Southeast Louisiana has known Donna Britt for her television news career. On Wednesday, she was recognized for everything she has done off-camera.
Britt, 60, was named winner of the 77th annual Golden Deeds Award for her lifetime of service to a wide array of charities, schools and community organizations. The announcement comes almost three months after a neurological disease brought an early end to her 37-year broadcast career at WAFB-TV.
WAFB news anchor Donna Britt announced her retirement Wednesday, almost 11 months after she was diagnosed with amyotrophic lateral sclerosis.
“I’m awestruck because of the people I’ve loved who have already won it — the Reginald Browns, the Farrow Behrenses, the Donna Saurages,” Britt said when told of her selection. “It’s just incredible. I mean, the list goes on. … To see this land in my lap, I feel humble to stand among such giants, because they are wonderful people.
The list of Britt’s involvement is extensive. She has been on the boards of organizations such as Salvation Army, Volunteers in Public Schools, Grandparents Raising Grandchildren, the Baranco-Clark YMCA, Girl Scouts, the Baton Rouge Ballet Theater and Louisiana Association for Arts in Education.
Britt’s position as a TV news personality provided invitations to many boards, but Britt said she had an epiphany late one night while driving home from work. She saw a woman walking alone and being followed by a man who appeared to be menacing her. Britt pulled up and offered a ride.
The woman, named Sheila, worked at a 24-hour restaurant, and the bicycle she used to commute had been stolen. Britt dropped her off at work, and the next day brought her a used bicycle and two bike locks.
“I saw myself as a socially conscious and compassionate person, but why didn’t I know about the working poor like Sheila fighting desperately to keep her job and having so many hurdles to cross for what is a measly salary?” Britt said. “So, I decided to quit all the boards and find a way to see the … poor eye to eye.”
That led Britt to involvement with organizations at a hands-on level.
“She would come down and help in the soup kitchen. She would ring bells for us one or two days a week for the entire season,” said Brett Meredith, commander of the Baton Rouge Salvation Army from 2014-18. “Some things that she did were pretty incredible for somebody who was as busy and important as she was within our community.”
“She was always ready to help us,” said Dot Thibodeaux, co-founder of Grandparents Raising Grandchildren. "She referred grandparents to us. She always did our conference, our emcee. I think she really, really, truly cared about our mission.”
At Progress Elementary in Scotlandville, Britt became what she called the “library elf.” She began by reading to students in the school office because the library was crowded with equipment transferred from a school that had closed. So, Britt helped the librarians get rid of materials to make the library more accessible to students, which was a massive undertaking in terms of red tape and elbow grease.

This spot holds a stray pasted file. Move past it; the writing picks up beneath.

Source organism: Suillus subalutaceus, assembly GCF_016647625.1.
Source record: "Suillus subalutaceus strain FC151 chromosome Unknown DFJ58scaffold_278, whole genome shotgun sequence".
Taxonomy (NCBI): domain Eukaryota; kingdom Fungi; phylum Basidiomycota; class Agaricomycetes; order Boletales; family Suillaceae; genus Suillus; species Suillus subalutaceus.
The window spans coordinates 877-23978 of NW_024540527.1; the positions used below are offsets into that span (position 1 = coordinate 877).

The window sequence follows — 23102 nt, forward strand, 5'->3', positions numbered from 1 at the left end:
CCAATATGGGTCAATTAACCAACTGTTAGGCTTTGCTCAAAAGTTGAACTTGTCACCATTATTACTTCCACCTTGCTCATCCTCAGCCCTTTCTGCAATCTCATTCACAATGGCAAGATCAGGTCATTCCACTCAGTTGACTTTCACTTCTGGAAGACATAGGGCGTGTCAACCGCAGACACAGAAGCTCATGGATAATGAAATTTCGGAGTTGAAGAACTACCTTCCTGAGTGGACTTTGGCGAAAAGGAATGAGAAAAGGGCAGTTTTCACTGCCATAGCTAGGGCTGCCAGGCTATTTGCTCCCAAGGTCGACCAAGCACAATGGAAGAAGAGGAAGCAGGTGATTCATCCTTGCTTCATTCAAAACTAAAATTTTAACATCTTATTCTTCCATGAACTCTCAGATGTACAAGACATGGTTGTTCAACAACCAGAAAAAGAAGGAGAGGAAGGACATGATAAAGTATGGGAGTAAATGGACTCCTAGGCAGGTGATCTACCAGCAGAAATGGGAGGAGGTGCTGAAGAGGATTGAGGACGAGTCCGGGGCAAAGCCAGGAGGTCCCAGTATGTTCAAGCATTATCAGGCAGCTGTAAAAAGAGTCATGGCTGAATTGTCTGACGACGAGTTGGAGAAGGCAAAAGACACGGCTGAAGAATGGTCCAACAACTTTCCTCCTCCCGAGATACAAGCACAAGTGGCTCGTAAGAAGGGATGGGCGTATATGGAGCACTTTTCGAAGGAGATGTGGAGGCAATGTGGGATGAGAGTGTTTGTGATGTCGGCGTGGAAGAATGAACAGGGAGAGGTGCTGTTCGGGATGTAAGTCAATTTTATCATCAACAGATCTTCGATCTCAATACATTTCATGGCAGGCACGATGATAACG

“I broke two vacuum cleaners getting the dust out,” Britt said.
Then, Britt began monthly programs with varying reading themes. She made large cardboard decorations to hide the scratched walls. She hosted Christmas events, dog parades and monthly ice cream parties for the class that read the most library books. Britt said the principal credited the competition for improving the school’s reading comprehension scores on standardized tests.
“I was decorating one September, and two boys walked into the library, and I heard one say, ‘Well, do you think we’ll have a dog parade this year?’” Britt said. “The other boy, said, ‘Yes. If Donna Britt said it’s going to happen, it’s going to happen.’ It just made me feel so good.
Britt credits her father, the Rev. Dan Britt, for instilling her with a philanthropic spirit. Her father, a Southern Baptist pastor who worked full-time secular jobs on weekdays, used his handyman skills to help others, she said.
Britt worked at WAFB from 1981 until retiring in June after an 11-month battle with amyotrophic lateral sclerosis robbed her of her ability to deliver the news. An incurable neurological disease, ALS affects nerve cells from the brain to the spinal cord and from the spinal cord to the muscles throughout the body, causing the loss of muscle control and paralysis.
The Golden Deeds banquet will be held Tuesday, Nov. 13 at 7 p.m. at the Baton Rouge Marriott. Tickets are $50 each and available from Richard Flicker at (225) 931-1626 or by emailing email@example.com.
The award winner is chosen annually by the Inter-Civic Council of Baton Rouge, which is made up of members of various civic organizations throughout the area such as the Greater Baton Rouge Food Bank, Cortana Kiwanis Club and East Baton Rouge Lions Club.
The award is open to nominees from East and West Baton Rouge, Ascension, East and West Feliciana, Iberville, Livingston, Pointe Coupee and St. Helena parishes. The Advocate has presented the award along with the council since 1942.
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